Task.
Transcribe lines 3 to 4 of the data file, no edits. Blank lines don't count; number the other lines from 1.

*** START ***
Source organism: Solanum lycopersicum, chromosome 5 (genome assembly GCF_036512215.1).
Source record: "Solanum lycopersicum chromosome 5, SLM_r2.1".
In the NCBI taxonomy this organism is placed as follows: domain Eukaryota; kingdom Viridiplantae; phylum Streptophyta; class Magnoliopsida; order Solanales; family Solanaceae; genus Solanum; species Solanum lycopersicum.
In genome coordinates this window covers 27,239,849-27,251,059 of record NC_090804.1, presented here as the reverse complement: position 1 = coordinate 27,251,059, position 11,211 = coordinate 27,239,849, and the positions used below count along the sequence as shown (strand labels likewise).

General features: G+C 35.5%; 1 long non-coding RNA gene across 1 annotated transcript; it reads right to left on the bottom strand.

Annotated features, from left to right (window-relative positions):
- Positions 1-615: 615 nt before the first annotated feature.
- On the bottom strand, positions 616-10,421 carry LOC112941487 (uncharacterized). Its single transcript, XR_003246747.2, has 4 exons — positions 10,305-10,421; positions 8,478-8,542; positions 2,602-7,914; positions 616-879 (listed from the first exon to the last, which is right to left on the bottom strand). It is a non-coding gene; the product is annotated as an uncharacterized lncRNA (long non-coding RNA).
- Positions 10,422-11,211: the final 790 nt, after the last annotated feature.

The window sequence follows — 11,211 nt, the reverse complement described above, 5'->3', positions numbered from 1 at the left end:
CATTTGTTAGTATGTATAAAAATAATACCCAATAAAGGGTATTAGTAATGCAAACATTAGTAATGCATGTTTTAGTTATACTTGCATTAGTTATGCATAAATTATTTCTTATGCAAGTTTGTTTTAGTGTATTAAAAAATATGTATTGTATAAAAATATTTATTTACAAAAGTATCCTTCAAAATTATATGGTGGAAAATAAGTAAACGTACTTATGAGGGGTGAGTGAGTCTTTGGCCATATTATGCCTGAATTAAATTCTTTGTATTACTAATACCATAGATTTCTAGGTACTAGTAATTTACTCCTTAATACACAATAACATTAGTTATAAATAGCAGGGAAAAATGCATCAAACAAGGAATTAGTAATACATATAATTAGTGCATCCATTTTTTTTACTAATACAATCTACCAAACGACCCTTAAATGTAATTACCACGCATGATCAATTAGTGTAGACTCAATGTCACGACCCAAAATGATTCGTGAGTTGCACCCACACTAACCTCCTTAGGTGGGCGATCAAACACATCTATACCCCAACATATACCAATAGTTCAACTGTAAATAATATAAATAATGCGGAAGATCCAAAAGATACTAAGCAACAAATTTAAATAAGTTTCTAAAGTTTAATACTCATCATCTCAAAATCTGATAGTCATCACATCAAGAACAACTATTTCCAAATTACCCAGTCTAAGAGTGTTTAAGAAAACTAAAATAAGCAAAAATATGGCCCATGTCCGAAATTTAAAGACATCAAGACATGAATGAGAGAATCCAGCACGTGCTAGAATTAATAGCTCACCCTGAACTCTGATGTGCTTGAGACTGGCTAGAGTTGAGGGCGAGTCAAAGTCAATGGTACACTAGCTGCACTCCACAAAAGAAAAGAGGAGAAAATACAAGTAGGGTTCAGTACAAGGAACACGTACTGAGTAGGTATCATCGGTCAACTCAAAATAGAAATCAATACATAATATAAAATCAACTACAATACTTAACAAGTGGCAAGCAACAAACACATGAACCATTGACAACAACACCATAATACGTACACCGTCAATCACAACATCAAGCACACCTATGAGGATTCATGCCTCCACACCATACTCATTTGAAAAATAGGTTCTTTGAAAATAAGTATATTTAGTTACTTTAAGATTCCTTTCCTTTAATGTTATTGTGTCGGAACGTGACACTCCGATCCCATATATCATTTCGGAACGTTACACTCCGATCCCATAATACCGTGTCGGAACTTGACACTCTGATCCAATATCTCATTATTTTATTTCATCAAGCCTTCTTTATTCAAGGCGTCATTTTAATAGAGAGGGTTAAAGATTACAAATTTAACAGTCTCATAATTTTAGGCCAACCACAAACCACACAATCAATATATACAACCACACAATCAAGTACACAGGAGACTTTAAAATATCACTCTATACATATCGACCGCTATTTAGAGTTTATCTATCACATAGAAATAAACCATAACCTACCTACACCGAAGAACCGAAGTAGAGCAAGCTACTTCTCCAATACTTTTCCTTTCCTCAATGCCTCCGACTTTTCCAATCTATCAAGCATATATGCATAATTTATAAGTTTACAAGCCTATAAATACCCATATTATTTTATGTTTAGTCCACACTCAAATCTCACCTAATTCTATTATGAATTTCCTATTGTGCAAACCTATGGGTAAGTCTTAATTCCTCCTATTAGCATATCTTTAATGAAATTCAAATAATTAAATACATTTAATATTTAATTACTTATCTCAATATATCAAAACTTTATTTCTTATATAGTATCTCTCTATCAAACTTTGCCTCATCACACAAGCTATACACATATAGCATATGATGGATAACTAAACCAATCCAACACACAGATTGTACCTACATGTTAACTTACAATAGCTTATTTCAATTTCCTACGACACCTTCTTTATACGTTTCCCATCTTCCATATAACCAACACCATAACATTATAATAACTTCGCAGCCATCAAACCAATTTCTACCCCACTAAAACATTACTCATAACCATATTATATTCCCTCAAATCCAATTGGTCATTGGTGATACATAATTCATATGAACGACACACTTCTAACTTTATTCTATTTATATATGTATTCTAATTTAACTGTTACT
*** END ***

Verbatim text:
In the NCBI taxonomy this organism is placed as follows: domain Eukaryota; kingdom Viridiplantae; phylum Streptophyta; class Magnoliopsida; order Solanales; family Solanaceae; genus Solanum; species Solanum lycopersicum.
In genome coordinates this window covers 27,239,849-27,251,059 of record NC_090804.1, presented here as the reverse complement: position 1 = coordinate 27,251,059, position 11,211 = coordinate 27,239,849, and the positions used below count along the sequence as shown (strand labels likewise).